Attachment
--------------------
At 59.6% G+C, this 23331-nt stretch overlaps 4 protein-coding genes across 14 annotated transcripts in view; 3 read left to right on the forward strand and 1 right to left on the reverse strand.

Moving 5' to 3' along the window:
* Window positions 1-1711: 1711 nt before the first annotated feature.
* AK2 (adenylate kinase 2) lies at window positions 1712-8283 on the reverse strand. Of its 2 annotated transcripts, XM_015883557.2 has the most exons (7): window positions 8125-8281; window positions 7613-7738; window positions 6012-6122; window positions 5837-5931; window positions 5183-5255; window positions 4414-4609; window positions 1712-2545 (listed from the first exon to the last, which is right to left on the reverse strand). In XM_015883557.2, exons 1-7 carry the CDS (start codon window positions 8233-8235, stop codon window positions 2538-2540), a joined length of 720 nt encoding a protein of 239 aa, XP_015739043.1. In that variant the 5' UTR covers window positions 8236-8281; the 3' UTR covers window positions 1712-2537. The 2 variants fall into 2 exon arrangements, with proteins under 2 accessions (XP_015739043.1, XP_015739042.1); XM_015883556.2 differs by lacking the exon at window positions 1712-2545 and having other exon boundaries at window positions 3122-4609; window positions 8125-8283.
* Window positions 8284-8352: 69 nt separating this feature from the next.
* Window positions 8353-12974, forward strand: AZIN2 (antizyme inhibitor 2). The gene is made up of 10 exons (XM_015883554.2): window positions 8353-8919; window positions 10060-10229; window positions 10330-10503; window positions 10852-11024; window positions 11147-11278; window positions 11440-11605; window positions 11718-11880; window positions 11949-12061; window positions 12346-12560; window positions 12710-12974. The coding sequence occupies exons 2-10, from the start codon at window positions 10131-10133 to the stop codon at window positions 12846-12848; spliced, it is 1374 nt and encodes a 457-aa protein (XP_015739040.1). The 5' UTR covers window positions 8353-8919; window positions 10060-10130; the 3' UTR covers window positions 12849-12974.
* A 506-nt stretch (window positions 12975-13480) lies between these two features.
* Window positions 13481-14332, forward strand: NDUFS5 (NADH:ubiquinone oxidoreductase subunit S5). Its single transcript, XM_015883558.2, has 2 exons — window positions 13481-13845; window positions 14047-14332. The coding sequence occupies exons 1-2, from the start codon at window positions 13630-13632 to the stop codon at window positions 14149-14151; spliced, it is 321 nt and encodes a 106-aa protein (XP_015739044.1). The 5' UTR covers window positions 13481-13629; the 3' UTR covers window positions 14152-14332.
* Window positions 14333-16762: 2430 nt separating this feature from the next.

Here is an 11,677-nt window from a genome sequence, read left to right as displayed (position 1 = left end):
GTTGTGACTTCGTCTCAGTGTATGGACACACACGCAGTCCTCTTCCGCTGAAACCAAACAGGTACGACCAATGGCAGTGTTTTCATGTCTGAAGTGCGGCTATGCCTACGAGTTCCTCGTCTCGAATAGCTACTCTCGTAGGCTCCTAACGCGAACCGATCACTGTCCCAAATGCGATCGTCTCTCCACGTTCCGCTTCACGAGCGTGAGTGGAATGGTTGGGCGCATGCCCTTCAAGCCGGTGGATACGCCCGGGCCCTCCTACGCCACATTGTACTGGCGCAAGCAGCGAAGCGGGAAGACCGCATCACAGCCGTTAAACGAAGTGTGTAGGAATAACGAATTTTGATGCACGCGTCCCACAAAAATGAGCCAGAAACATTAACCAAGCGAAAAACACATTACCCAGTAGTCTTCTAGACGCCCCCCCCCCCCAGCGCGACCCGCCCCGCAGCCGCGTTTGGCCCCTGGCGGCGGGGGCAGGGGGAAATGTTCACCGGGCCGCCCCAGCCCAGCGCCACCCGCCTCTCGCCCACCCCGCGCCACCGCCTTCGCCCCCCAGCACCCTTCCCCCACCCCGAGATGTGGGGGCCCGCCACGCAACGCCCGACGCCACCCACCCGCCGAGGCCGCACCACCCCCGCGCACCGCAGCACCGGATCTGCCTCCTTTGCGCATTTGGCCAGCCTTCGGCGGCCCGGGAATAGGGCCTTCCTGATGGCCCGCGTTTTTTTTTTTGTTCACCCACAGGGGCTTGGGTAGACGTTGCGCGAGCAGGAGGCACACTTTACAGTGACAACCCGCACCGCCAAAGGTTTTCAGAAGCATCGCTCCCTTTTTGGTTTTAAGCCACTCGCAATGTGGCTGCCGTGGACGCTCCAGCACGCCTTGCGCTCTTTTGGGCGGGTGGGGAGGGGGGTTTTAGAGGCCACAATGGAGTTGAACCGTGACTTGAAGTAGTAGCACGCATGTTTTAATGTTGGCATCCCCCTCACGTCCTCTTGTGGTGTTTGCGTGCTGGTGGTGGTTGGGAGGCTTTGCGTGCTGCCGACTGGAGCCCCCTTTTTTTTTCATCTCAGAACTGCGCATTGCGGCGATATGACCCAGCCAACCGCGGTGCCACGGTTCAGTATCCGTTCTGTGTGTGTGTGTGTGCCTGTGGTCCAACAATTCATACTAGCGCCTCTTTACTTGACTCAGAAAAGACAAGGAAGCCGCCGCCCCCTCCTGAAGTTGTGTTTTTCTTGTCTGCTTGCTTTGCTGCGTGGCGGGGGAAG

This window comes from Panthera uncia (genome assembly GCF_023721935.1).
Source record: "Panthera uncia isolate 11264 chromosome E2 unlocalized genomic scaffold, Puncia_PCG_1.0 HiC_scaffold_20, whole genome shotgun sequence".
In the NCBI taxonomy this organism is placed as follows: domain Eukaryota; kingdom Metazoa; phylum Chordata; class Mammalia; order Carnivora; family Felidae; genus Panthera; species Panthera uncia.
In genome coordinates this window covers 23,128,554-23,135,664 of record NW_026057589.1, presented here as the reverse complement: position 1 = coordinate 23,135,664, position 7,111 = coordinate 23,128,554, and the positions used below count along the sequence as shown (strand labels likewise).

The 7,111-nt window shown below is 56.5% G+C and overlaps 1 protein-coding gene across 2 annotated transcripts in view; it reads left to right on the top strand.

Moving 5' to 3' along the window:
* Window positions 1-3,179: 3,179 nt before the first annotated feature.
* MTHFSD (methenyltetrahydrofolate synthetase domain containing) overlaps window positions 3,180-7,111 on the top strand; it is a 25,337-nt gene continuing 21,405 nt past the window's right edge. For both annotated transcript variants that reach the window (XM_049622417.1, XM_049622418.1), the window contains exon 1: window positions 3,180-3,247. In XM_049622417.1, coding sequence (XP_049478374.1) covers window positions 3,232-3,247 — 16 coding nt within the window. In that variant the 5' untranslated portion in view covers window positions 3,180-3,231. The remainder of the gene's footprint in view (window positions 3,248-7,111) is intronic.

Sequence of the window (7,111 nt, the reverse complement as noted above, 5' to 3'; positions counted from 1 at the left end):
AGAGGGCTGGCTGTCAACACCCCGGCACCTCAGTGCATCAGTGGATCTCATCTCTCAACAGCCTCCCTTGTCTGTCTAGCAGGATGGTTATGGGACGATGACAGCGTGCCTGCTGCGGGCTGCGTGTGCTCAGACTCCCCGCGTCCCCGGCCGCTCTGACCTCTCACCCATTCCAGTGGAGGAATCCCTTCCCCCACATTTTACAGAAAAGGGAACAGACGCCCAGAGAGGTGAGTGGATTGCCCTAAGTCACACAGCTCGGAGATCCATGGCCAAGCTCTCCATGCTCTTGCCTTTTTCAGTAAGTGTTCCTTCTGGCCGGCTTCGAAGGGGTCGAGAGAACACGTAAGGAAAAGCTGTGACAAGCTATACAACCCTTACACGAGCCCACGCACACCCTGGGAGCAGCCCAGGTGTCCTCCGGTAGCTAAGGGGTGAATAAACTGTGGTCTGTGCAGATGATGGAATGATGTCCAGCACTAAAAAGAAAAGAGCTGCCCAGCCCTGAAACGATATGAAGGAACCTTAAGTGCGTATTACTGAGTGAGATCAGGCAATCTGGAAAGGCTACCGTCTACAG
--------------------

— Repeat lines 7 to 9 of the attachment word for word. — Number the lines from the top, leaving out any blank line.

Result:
* A 506-nt stretch (window positions 12975-13480) lies between these two features.
* Window positions 13481-14332, forward strand: NDUFS5 (NADH:ubiquinone oxidoreductase subunit S5). Its single transcript, XM_015883558.2, has 2 exons — window positions 13481-13845; window positions 14047-14332. The coding sequence occupies exons 1-2, from the start codon at window positions 13630-13632 to the stop codon at window positions 14149-14151; spliced, it is 321 nt and encodes a 106-aa protein (XP_015739044.1). The 5' UTR covers window positions 13481-13629; the 3' UTR covers window positions 14152-14332.
* Window positions 14333-16762: 2430 nt separating this feature from the next.